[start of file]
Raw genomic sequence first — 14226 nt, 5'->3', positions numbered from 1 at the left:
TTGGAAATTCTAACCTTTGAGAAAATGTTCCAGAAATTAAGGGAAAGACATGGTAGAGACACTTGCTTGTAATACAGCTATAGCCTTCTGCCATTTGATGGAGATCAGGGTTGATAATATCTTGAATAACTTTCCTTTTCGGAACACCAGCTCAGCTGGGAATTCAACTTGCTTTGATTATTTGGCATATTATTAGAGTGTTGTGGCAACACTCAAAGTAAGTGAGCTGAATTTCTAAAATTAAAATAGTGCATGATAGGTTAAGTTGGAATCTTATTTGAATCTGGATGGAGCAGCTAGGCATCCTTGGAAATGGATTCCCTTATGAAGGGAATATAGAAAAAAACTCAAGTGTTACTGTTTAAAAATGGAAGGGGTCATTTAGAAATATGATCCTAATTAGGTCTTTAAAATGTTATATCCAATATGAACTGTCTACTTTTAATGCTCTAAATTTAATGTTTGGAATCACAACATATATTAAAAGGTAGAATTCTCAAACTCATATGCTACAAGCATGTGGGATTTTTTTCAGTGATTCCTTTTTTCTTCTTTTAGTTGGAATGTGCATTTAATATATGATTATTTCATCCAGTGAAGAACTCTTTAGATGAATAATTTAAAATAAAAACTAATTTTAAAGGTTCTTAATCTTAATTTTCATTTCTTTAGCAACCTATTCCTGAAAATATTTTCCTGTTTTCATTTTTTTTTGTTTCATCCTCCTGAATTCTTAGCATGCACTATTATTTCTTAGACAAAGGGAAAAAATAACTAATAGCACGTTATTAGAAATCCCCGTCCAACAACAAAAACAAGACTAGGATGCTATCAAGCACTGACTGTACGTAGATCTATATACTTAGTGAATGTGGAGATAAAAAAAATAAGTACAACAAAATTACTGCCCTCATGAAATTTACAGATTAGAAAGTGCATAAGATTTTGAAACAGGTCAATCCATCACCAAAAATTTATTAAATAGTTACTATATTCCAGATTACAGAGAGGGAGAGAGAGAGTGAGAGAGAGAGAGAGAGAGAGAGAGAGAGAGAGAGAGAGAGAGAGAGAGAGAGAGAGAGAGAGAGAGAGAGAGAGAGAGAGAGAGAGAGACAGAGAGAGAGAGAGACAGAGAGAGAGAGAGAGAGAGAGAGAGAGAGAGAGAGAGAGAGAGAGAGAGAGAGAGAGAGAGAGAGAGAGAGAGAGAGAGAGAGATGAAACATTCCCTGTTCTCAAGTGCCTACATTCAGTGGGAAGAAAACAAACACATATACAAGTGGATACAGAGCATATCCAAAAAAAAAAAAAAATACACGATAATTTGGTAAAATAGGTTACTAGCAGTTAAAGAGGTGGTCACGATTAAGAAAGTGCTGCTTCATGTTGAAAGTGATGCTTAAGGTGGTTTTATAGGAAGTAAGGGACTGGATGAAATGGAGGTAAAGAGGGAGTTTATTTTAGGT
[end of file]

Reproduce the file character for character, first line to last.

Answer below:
Raw genomic sequence first — 14226 nt, 5'->3', positions numbered from 1 at the left:
TTGGAAATTCTAACCTTTGAGAAAATGTTCCAGAAATTAAGGGAAAGACATGGTAGAGACACTTGCTTGTAATACAGCTATAGCCTTCTGCCATTTGATGGAGATCAGGGTTGATAATATCTTGAATAACTTTCCTTTTCGGAACACCAGCTCAGCTGGGAATTCAACTTGCTTTGATTATTTGGCATATTATTAGAGTGTTGTGGCAACACTCAAAGTAAGTGAGCTGAATTTCTAAAATTAAAATAGTGCATGATAGGTTAAGTTGGAATCTTATTTGAATCTGGATGGAGCAGCTAGGCATCCTTGGAAATGGATTCCCTTATGAAGGGAATATAGAAAAAAACTCAAGTGTTACTGTTTAAAAATGGAAGGGGTCATTTAGAAATATGATCCTAATTAGGTCTTTAAAATGTTATATCCAATATGAACTGTCTACTTTTAATGCTCTAAATTTAATGTTTGGAATCACAACATATATTAAAAGGTAGAATTCTCAAACTCATATGCTACAAGCATGTGGGATTTTTTTCAGTGATTCCTTTTTTCTTCTTTTAGTTGGAATGTGCATTTAATATATGATTATTTCATCCAGTGAAGAACTCTTTAGATGAATAATTTAAAATAAAAACTAATTTTAAAGGTTCTTAATCTTAATTTTCATTTCTTTAGCAACCTATTCCTGAAAATATTTTCCTGTTTTCATTTTTTTTTGTTTCATCCTCCTGAATTCTTAGCATGCACTATTATTTCTTAGACAAAGGGAAAAAATAACTAATAGCACGTTATTAGAAATCCCCGTCCAACAACAAAAACAAGACTAGGATGCTATCAAGCACTGACTGTACGTAGATCTATATACTTAGTGAATGTGGAGATAAAAAAAATAAGTACAACAAAATTACTGCCCTCATGAAATTTACAGATTAGAAAGTGCATAAGATTTTGAAACAGGTCAATCCATCACCAAAAATTTATTAAATAGTTACTATATTCCAGATTACAGAGAGGGAGAGAGAGAGTGAGAGAGAGAGAGAGAGAGAGAGAGAGAGAGAGAGAGAGAGAGAGAGAGAGAGAGAGAGAGAGAGAGAGAGAGAGAGAGAGAGAGAGAGACAGAGAGAGAGAGAGACAGAGAGAGAGAGAGAGAGAGAGAGAGAGAGAGAGAGAGAGAGAGAGAGAGAGAGAGAGAGAGAGAGAGAGAGAGAGAGAGAGAGATGAAACATTCCCTGTTCTCAAGTGCCTACATTCAGTGGGAAGAAAACAAACACATATACAAGTGGATACAGAGCATATCCAAAAAAAAAAAAAAATACACGATAATTTGGTAAAATAGGTTACTAGCAGTTAAAGAGGTGGTCACGATTAAGAAAGTGCTGCTTCATGTTGAAAGTGATGCTTAAGGTGGTTTTATAGGAAGTAAGGGACTGGATGAAATGGAGGTAAAGAGGGAGTTTATTTTAGGT